At a meeting earlier in the day, the Gazprom board of directors approved the company's current price policy, and instructed the management to continue its work towards applying market mechanisms for pricing, in gas trade with the Commonwealth of Independent States (CIS), a loose confederation of former Soviet republics.
Gazprom is currently carrying out measures to gradually bring gas prices for CIS states up to the European level, taking into account the distance of deliveries.
CIS countries currently pay not more than $110 per 1,000 cubic meters of gas, compared with an average rate of $230 charged by Gazprom for its exports to Europe. Gazprom has already proposed to CIS states that they pay more than $200 per 1,000 cubic meters from next year.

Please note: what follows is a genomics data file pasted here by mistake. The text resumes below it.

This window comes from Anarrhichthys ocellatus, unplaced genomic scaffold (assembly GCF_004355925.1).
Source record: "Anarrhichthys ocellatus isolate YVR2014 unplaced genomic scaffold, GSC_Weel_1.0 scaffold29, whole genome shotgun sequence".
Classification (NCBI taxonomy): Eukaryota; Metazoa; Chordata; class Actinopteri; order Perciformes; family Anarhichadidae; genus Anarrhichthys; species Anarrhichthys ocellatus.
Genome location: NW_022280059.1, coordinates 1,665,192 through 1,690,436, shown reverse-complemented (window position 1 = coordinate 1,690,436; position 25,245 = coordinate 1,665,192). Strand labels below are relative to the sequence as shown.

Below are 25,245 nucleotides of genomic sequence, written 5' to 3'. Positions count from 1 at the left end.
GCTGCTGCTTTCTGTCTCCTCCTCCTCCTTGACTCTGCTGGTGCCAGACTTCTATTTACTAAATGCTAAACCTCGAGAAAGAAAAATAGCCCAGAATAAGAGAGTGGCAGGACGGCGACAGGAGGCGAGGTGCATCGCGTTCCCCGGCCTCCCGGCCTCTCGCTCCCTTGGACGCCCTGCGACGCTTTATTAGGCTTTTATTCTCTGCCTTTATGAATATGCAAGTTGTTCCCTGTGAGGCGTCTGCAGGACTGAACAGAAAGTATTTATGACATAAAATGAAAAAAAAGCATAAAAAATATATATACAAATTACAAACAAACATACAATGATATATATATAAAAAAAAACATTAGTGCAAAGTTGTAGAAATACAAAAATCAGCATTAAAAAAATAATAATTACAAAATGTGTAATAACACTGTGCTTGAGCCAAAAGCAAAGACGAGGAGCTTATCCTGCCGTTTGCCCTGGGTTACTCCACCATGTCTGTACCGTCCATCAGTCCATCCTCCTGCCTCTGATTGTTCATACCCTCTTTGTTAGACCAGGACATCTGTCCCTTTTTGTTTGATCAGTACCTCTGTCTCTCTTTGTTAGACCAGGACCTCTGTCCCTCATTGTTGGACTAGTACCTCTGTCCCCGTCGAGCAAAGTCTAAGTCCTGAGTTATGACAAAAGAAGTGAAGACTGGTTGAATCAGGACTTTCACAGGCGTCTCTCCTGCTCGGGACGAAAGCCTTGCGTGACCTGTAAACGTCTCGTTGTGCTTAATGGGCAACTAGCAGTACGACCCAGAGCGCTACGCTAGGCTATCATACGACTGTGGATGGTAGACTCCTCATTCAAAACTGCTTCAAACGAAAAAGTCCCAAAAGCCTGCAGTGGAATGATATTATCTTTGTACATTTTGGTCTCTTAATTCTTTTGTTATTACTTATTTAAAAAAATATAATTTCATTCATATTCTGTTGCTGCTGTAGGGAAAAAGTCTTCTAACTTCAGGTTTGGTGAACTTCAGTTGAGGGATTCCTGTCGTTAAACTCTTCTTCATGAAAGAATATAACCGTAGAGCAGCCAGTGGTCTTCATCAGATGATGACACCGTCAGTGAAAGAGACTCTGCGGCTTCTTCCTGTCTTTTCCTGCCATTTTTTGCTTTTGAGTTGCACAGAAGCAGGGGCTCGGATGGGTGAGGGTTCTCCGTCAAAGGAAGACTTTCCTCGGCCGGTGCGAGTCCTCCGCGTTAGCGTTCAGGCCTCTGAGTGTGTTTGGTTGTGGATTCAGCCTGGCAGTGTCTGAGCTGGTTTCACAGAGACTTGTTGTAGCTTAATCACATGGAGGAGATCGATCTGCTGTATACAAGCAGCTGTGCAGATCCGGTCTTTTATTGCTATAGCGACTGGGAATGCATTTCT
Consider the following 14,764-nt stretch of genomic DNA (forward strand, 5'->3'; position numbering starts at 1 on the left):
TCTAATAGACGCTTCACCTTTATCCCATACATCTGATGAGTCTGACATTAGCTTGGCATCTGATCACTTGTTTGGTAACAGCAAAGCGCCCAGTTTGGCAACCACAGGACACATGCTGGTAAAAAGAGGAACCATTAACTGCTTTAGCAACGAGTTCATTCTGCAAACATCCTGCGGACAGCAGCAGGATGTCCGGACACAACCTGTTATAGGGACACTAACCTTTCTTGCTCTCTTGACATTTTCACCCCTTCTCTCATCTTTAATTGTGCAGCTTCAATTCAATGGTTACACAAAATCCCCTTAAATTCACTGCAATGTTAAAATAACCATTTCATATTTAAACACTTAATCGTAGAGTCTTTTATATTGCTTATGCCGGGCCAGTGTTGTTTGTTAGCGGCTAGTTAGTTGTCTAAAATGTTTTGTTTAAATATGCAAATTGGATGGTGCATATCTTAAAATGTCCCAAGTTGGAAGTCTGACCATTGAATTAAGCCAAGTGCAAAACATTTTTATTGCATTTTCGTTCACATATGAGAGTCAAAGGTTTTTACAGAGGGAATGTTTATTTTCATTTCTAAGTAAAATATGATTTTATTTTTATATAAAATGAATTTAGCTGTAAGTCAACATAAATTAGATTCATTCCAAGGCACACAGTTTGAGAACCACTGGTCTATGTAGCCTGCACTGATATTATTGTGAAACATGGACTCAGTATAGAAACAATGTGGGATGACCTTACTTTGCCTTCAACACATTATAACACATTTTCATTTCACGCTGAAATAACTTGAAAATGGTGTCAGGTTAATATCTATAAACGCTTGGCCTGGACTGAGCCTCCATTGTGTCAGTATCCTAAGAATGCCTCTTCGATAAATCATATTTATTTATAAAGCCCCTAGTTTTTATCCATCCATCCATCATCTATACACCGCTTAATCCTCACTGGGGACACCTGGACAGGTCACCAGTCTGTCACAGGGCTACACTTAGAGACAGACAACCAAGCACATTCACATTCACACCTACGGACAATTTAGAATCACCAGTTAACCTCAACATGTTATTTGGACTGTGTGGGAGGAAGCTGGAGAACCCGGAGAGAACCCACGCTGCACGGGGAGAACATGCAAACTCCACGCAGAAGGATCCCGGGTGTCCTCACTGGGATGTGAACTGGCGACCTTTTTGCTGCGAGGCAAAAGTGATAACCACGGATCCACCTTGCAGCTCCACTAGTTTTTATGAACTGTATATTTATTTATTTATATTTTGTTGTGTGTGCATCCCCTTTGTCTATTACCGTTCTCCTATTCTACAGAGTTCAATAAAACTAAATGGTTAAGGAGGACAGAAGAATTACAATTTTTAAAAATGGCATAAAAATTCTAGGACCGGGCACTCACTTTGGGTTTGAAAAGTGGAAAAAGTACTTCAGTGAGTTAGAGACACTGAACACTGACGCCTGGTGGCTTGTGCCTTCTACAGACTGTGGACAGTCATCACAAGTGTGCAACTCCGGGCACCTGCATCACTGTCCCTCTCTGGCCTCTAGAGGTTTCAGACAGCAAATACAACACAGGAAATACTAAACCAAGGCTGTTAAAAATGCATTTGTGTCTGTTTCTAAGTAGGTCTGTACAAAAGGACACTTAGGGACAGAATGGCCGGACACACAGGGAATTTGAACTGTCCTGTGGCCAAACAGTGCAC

Belarus, which is building a union state with Russia, today pays a discounted rate of $46.68 per 1,000 cubic meters, but Gazprom is now seeking a price of $200 or a controlling stake in pipeline company Beltransgaz.
Gas prices for former Soviet republics must cover gas production, preparation and transportation expenses, and also yield profit commensurate with revenues received from gas sales on Western European markets, Gazprom said in a press release.
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The British experience can be instructive for Russia. London retains its British Commonwealth if it wants to use this as a foundation for integration in the future. That’s a valuable lesson for Russian experts who are calling for an end to “ineffective” associations like the CIS, the Russian World and others.